The progressive score on Haiti: U.K. 9, U.S. 45, Canada 0

| February 25, 2011

As of Feb. 16, 2011, nine U.K. MPs have endorsed a notice of motion congratulating the government of Haiti for issuing a passport to its exiled president, Jean-Bertrand Aristide. Early Day Motion #1378, entitled "Jean-Bertrand Aristide" states:

"That this House welcomes the announcement by the government of Haiti that former President Aristide will be issued with a passport and thus able to return from exile in South Africa; deplores the manner in which he was removed from Haiti; and hopes his return will help lead to social justice and democracy for the people."

Early Day Motions are rarely debated in Britain. The significance of #1378 will be in how much support this statement gathers over the next session of the U.K. parliament.

Meanwhile, some members of the U.S. Congress have made more substantive moves to support Haiti. On Feb. 1, the Congressional Black Caucus issued a statement calling for new elections in Haiti, urging the "the United States and the inter¬na¬tional com¬mu¬nity to uphold the ideals of fair¬ness and sup¬port a new Haiti elec¬tion process that is free and fair, respect¬ing the rights of the Hait¬ian people."

This call follows an Oct. 7, 2010 statement by 45 members of the U.S. Congress calling for the upcoming election on Nov. 28 to be cancelled. The members warned that electoral exercise would be "undemocratic and unconstitutional" given the exclusion from participation of the largest and most popular political party in Haiti, Fanmi Lavalas.

Not coincidentally, Fanmi Lavalas is the party headed by Jean-Bertrand Aristide.

In contrast to all this, no Canadian Members of Parliament have indicated support for the right of Aristide to return to his homeland, nor explicitly condemned the Haitian election for its exclusion of Fanmi Lavalas, nor called for new elections.

The closest thing to a condemnation was issued the day after the Nov. 28 election on NDP MP Paul Dewar's personal website: "[n]o longer should Haitians' democratic ambitions be dampened by an electoral process that limits participation and is open to abuse."

If helping Haitian democracy is a goal for the NDP, they must speak up now. Foreign interference in the Haitian electoral process continues. The election is moving to a second round run-off scheduled for March 20 with two candidates, Mirlande Manigat and Michel Martelly, who the Haitian government was strongly pressured to accept as the front-runners by the U.S. and other foreign powers in Haiti.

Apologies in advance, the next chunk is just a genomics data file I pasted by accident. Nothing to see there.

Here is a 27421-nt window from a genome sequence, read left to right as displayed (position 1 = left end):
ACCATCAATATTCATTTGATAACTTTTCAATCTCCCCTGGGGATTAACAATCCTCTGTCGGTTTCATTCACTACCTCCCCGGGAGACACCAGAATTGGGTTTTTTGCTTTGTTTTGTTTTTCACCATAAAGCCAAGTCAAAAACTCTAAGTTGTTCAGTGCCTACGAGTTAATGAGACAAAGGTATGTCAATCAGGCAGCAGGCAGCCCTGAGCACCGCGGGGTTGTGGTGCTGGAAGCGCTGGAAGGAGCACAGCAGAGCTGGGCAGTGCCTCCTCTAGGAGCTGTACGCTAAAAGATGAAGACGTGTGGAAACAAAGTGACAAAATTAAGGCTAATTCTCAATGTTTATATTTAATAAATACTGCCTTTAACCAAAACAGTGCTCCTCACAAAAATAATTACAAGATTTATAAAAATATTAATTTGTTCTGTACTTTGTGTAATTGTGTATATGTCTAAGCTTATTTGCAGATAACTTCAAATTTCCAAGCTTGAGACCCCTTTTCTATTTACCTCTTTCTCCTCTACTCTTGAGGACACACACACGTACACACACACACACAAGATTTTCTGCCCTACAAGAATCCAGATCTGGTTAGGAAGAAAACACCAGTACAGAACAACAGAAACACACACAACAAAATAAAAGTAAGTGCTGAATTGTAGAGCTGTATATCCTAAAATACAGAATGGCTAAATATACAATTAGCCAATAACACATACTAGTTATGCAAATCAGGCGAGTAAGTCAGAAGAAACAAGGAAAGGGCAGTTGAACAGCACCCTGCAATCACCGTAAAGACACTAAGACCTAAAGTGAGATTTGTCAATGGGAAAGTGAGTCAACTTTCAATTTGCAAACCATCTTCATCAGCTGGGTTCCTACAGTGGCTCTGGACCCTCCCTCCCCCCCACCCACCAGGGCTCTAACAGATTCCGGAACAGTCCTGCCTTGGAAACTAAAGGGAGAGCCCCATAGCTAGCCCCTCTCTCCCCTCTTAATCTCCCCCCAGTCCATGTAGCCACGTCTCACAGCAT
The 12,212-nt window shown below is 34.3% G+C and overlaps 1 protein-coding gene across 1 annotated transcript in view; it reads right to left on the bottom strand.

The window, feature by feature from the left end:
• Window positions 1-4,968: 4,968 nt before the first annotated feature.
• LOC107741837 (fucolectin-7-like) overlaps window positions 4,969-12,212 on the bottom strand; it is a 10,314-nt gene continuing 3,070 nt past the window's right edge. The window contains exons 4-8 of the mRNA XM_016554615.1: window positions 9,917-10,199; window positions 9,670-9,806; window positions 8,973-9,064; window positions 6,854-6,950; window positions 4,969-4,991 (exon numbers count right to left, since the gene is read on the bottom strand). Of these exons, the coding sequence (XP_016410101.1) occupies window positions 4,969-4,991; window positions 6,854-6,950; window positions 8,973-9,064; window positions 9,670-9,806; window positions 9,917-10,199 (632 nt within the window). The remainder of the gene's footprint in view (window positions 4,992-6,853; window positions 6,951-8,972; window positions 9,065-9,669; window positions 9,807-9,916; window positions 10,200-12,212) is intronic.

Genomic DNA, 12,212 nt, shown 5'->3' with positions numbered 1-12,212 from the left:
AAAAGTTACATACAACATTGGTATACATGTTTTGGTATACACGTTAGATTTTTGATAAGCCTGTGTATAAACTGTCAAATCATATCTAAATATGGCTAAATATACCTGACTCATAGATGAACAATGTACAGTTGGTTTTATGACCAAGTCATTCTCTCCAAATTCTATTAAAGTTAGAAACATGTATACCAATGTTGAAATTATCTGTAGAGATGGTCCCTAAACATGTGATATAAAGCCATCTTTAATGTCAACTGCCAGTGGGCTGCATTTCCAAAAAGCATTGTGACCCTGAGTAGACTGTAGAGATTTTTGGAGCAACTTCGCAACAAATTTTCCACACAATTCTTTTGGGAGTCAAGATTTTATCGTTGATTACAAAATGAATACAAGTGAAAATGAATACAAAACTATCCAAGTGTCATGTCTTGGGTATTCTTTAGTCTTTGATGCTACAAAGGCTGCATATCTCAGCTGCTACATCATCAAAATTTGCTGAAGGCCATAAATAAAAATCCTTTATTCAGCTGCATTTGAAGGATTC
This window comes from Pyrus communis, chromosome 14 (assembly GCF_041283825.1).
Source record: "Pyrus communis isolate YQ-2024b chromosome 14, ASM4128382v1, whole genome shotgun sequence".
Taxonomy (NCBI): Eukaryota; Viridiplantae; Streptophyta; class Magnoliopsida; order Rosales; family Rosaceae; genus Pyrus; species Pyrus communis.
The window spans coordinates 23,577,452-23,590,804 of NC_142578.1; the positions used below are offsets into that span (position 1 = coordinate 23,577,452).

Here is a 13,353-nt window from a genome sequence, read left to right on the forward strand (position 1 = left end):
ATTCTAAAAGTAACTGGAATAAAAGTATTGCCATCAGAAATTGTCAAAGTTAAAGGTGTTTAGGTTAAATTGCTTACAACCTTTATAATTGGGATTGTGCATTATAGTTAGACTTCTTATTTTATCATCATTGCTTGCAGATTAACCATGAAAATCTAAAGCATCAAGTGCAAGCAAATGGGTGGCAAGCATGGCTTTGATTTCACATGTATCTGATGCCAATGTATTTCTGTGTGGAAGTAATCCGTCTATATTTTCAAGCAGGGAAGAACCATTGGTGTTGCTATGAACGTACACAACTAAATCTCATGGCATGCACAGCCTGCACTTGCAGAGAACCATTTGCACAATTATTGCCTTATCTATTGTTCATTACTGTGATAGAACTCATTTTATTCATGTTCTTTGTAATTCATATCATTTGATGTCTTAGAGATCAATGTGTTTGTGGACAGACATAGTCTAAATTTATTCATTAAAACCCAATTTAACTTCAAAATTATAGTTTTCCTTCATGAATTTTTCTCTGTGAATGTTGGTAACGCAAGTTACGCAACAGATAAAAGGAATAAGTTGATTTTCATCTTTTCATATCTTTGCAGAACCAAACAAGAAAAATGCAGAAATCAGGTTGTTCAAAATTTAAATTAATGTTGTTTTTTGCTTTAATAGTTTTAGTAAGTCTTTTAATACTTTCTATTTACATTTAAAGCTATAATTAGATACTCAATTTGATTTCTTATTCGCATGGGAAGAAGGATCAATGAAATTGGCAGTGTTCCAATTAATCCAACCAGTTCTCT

Haiti's daily Le Nouveliste wrote that the revised results, whereby Martelly replaces second place finisher Jude Celestin in the second round, constitute "the end of the illusion of sovereignty". The same paper has reported that half of Haiti's eight-member Provisional Electoral Council (CEP) did not approve the decision to allow Martelly into the run-off. The Institute for Justice and Democracy in Haiti (IJDH) remarks, in a Feb. 7 press release, that the CEP's "bylaws requires that the Council's deci¬sions be made by an ‘absolute major¬ity of its mem¬bers.' There¬fore, a valid deci¬sion regard¬ing the run-off would require five votes."

The press release continues, "[The] IJDH notes that the current run-off contro-versy is the result of trying to create a ‘good' result from the deeply flawed Nov. 28 elections in Haiti. IJDH supports the efforts of many Haitian civil society groups and political parties, joined by the Congressional Black Caucus and several U.S. human rights groups in calling for new, inclusive elections as the only practical solution to Haiti's elec¬tion crisis."

As Mario Joseph, Haiti's leading human rights lawyer, and a founding member of the IJDH, remarked to the Montreal L'Aut'journal in an interview on Jan. 25, by failing to demand the cancellation of the fraudulent vote and the holding of new rounds of fair, democratic and inclusive elections, Canadian members of Parliament of all parties have accepted an anti-democratic framework imposed on Haiti by governments in Washington, Paris, and Ottawa.

Stuart Hammond is a researcher and Psychology PhD student at Simon Fraser University in Burnaby and a member of Haiti Solidarity BC in Vancouver.



The continuing false claim by the NDP no difference party, that it is a 'progressive' party is belied by their [in]actions on issues such as Haiti and Palestine. Shame on them!

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